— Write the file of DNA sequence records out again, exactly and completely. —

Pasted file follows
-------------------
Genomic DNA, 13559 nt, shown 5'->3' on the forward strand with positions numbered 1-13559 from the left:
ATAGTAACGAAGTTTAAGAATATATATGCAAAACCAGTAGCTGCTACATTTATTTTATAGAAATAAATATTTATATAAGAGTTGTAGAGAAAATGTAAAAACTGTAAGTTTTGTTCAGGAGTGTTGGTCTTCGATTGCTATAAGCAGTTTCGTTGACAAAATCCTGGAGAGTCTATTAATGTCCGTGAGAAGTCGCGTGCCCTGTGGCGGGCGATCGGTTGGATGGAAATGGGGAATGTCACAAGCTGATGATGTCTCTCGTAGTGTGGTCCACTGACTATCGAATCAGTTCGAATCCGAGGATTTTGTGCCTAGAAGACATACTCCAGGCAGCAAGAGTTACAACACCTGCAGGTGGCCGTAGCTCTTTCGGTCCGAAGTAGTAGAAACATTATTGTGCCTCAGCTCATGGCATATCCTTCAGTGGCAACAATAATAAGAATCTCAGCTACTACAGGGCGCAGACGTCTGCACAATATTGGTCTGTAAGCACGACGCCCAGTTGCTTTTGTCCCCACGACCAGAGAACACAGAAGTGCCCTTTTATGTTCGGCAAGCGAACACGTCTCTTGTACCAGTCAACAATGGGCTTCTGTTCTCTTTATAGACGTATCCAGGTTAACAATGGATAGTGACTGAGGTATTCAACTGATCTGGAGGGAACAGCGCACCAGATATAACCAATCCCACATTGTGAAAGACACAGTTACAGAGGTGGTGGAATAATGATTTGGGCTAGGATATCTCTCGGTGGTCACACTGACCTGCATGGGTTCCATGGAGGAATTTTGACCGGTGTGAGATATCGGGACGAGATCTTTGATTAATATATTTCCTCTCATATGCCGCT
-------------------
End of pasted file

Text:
Genomic DNA, 13559 nt, shown 5'->3' on the forward strand with positions numbered 1-13559 from the left:
ATAGTAACGAAGTTTAAGAATATATATGCAAAACCAGTAGCTGCTACATTTATTTTATAGAAATAAATATTTATATAAGAGTTGTAGAGAAAATGTAAAAACTGTAAGTTTTGTTCAGGAGTGTTGGTCTTCGATTGCTATAAGCAGTTTCGTTGACAAAATCCTGGAGAGTCTATTAATGTCCGTGAGAAGTCGCGTGCCCTGTGGCGGGCGATCGGTTGGATGGAAATGGGGAATGTCACAAGCTGATGATGTCTCTCGTAGTGTGGTCCACTGACTATCGAATCAGTTCGAATCCGAGGATTTTGTGCCTAGAAGACATACTCCAGGCAGCAAGAGTTACAACACCTGCAGGTGGCCGTAGCTCTTTCGGTCCGAAGTAGTAGAAACATTATTGTGCCTCAGCTCATGGCATATCCTTCAGTGGCAACAATAATAAGAATCTCAGCTACTACAGGGCGCAGACGTCTGCACAATATTGGTCTGTAAGCACGACGCCCAGTTGCTTTTGTCCCCACGACCAGAGAACACAGAAGTGCCCTTTTATGTTCGGCAAGCGAACACGTCTCTTGTACCAGTCAACAATGGGCTTCTGTTCTCTTTATAGACGTATCCAGGTTAACAATGGATAGTGACTGAGGTATTCAACTGATCTGGAGGGAACAGCGCACCAGATATAACCAATCCCACATTGTGAAAGACACAGTTACAGAGGTGGTGGAATAATGATTTGGGCTAGGATATCTCTCGGTGGTCACACTGACCTGCATGGGTTCCATGGAGGAATTTTGACCGGTGTGAGATATCGGGACGAGATCTTTGATTAATATATTTCCTCTCATATGCCGCT